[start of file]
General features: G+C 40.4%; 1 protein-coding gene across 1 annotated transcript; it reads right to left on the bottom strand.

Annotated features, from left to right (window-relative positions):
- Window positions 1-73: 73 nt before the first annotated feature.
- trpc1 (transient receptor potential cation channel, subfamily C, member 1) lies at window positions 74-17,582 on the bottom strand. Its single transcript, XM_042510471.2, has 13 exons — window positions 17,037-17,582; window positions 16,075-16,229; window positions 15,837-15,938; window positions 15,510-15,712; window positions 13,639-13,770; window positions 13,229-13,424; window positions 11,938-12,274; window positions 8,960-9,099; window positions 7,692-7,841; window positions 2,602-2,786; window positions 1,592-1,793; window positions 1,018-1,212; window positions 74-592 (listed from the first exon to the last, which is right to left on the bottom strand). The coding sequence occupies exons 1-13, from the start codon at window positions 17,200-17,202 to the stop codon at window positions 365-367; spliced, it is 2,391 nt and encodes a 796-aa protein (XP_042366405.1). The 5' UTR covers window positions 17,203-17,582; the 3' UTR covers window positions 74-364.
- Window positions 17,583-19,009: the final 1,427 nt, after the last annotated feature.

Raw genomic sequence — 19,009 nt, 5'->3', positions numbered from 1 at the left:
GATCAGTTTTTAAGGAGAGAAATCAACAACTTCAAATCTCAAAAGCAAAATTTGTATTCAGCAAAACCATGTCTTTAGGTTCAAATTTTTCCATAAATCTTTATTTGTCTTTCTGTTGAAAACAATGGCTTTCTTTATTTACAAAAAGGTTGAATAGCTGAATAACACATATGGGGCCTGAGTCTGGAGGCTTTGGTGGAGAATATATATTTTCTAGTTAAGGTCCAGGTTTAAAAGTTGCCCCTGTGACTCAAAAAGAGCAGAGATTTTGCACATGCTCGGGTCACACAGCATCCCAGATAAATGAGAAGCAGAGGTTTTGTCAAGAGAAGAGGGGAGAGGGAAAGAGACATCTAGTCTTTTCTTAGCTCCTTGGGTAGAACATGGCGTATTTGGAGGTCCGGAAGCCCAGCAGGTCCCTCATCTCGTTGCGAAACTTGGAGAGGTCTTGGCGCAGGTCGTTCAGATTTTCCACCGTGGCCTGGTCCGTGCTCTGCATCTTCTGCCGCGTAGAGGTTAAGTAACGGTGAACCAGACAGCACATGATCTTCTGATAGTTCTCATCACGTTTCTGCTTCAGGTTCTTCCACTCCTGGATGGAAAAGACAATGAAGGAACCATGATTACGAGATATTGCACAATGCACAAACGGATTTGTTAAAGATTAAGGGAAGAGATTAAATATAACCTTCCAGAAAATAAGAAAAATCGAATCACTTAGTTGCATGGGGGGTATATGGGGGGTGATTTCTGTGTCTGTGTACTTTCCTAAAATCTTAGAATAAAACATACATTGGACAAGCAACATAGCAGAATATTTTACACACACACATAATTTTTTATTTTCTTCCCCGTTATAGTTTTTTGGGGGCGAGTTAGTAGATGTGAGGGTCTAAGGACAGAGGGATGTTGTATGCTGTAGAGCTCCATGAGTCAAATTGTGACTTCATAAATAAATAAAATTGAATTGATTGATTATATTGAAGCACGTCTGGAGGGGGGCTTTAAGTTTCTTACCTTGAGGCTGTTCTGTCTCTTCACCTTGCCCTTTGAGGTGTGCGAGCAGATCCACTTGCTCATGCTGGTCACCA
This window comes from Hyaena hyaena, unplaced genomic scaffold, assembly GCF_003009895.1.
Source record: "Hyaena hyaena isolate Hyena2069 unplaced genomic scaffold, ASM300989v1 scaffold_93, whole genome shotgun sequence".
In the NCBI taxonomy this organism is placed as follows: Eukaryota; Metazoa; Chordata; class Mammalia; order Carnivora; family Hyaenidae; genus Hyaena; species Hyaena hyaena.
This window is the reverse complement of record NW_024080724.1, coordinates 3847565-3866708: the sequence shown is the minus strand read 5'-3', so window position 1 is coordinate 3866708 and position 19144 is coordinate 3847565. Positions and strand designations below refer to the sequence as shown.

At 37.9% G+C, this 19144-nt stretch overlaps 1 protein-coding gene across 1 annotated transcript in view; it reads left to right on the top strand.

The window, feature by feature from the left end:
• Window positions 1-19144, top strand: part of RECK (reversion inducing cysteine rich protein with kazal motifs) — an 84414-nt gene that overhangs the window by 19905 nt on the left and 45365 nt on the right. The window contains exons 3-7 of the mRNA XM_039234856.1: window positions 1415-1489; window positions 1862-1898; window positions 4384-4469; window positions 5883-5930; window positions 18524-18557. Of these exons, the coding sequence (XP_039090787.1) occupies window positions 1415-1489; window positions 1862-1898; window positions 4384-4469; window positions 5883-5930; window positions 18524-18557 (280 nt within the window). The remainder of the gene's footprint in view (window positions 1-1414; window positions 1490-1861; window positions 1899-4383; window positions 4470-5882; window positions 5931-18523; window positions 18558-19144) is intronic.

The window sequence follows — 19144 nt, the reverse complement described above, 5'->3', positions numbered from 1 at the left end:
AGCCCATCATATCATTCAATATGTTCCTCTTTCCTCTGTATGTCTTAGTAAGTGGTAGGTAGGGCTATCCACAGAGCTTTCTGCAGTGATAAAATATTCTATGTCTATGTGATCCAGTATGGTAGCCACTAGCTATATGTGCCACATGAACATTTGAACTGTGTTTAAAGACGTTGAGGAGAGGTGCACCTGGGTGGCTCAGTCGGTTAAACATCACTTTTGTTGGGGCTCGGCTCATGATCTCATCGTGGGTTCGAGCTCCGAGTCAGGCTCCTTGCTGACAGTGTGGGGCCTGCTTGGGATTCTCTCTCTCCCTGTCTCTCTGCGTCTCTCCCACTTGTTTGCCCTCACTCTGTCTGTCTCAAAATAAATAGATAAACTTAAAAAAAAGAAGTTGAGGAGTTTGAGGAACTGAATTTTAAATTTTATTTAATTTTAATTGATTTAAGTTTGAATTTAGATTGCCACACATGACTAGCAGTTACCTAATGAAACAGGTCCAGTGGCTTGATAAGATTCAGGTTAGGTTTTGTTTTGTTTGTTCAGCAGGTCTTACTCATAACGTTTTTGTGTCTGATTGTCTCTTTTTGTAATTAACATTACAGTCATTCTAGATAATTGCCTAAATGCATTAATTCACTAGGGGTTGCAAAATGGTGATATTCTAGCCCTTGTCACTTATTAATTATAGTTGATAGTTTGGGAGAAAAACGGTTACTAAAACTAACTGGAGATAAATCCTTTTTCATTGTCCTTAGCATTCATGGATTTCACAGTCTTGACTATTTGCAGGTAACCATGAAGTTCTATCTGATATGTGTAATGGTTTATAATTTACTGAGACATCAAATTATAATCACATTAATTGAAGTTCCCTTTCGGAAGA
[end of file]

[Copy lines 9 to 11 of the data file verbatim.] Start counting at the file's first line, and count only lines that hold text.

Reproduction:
Source record: "Hyaena hyaena isolate Hyena2069 unplaced genomic scaffold, ASM300989v1 scaffold_93, whole genome shotgun sequence".
In the NCBI taxonomy this organism is placed as follows: Eukaryota; Metazoa; Chordata; class Mammalia; order Carnivora; family Hyaenidae; genus Hyaena; species Hyaena hyaena.
This window is the reverse complement of record NW_024080724.1, coordinates 3847565-3866708: the sequence shown is the minus strand read 5'-3', so window position 1 is coordinate 3866708 and position 19144 is coordinate 3847565. Positions and strand designations below refer to the sequence as shown.